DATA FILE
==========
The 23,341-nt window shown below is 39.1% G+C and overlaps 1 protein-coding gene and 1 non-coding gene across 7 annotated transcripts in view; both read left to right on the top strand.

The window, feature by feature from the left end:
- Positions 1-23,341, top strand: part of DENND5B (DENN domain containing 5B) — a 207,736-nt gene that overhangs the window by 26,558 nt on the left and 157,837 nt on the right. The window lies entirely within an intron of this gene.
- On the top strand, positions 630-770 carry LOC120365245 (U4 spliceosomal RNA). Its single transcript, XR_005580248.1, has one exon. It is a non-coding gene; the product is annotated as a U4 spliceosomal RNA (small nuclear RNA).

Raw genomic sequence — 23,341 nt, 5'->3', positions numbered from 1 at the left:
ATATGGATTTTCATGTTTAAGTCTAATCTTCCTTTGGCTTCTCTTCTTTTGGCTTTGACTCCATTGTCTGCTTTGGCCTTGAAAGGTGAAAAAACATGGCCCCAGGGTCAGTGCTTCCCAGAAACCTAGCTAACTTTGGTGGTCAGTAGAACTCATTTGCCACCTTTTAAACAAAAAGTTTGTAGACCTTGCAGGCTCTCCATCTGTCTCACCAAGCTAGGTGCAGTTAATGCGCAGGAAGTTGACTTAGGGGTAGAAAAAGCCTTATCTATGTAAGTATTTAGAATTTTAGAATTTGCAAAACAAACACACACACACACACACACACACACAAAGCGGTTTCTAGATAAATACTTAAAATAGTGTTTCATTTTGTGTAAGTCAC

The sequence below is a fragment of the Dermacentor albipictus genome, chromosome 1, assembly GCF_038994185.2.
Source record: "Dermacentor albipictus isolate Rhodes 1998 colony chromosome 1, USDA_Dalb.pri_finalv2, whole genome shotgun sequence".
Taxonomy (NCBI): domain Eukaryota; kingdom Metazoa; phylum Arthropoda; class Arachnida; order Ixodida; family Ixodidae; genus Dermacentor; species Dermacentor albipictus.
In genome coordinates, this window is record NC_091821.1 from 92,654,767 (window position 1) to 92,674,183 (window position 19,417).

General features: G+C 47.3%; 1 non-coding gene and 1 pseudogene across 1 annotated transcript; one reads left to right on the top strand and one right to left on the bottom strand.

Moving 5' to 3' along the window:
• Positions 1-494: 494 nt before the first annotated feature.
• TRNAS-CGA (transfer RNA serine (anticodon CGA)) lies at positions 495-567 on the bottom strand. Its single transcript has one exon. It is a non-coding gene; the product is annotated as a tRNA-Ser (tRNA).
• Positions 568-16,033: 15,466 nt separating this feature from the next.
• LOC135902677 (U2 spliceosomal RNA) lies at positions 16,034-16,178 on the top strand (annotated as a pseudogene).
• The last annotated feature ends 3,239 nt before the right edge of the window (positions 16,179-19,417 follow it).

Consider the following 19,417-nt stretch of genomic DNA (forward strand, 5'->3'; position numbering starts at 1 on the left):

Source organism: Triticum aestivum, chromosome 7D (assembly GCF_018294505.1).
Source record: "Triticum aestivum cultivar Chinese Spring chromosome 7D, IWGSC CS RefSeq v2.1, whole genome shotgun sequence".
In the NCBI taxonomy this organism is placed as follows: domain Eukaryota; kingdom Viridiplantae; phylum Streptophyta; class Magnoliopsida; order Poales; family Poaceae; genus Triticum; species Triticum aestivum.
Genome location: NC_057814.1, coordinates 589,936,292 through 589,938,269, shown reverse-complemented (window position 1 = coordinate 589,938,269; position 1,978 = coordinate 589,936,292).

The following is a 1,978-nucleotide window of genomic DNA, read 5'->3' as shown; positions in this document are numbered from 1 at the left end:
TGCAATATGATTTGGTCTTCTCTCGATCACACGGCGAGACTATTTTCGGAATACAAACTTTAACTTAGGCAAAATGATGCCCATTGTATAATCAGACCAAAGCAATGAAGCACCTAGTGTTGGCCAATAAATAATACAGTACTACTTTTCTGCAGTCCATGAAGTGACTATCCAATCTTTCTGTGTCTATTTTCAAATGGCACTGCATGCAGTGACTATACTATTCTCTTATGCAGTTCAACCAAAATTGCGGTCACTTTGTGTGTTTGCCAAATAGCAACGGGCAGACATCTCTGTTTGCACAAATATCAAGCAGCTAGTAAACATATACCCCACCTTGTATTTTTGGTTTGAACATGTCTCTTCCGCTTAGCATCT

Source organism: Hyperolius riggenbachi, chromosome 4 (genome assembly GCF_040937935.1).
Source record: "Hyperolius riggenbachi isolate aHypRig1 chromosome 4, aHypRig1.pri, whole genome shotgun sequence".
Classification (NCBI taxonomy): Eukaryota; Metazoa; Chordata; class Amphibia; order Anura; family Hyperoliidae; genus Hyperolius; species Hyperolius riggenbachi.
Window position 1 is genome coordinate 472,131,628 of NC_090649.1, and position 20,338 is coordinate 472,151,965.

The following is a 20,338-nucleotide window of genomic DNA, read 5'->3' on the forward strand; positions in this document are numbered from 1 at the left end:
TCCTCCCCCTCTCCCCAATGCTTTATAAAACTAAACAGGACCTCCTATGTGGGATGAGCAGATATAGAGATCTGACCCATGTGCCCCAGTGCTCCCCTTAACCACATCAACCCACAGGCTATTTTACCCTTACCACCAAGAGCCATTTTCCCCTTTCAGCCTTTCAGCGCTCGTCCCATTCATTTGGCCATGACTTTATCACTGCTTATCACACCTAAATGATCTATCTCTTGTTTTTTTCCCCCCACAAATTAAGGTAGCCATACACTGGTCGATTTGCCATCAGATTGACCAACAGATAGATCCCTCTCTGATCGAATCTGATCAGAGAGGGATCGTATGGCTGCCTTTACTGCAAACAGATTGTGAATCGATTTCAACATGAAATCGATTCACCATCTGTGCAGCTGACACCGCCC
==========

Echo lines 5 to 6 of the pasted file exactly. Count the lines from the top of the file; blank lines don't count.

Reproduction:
Raw genomic sequence — 23,341 nt, 5'->3', positions numbered from 1 at the left:
ATATGGATTTTCATGTTTAAGTCTAATCTTCCTTTGGCTTCTCTTCTTTTGGCTTTGACTCCATTGTCTGCTTTGGCCTTGAAAGGTGAAAAAACATGGCCCCAGGGTCAGTGCTTCCCAGAAACCTAGCTAACTTTGGTGGTCAGTAGAACTCATTTGCCACCTTTTAAACAAAAAGTTTGTAGACCTTGCAGGCTCTCCATCTGTCTCACCAAGCTAGGTGCAGTTAATGCGCAGGAAGTTGACTTAGGGGTAGAAAAAGCCTTATCTATGTAAGTATTTAGAATTTTAGAATTTGCAAAACAAACACACACACACACACACACACACACAAAGCGGTTTCTAGATAAATACTTAAAATAGTGTTTCATTTTGTGTAAGTCAC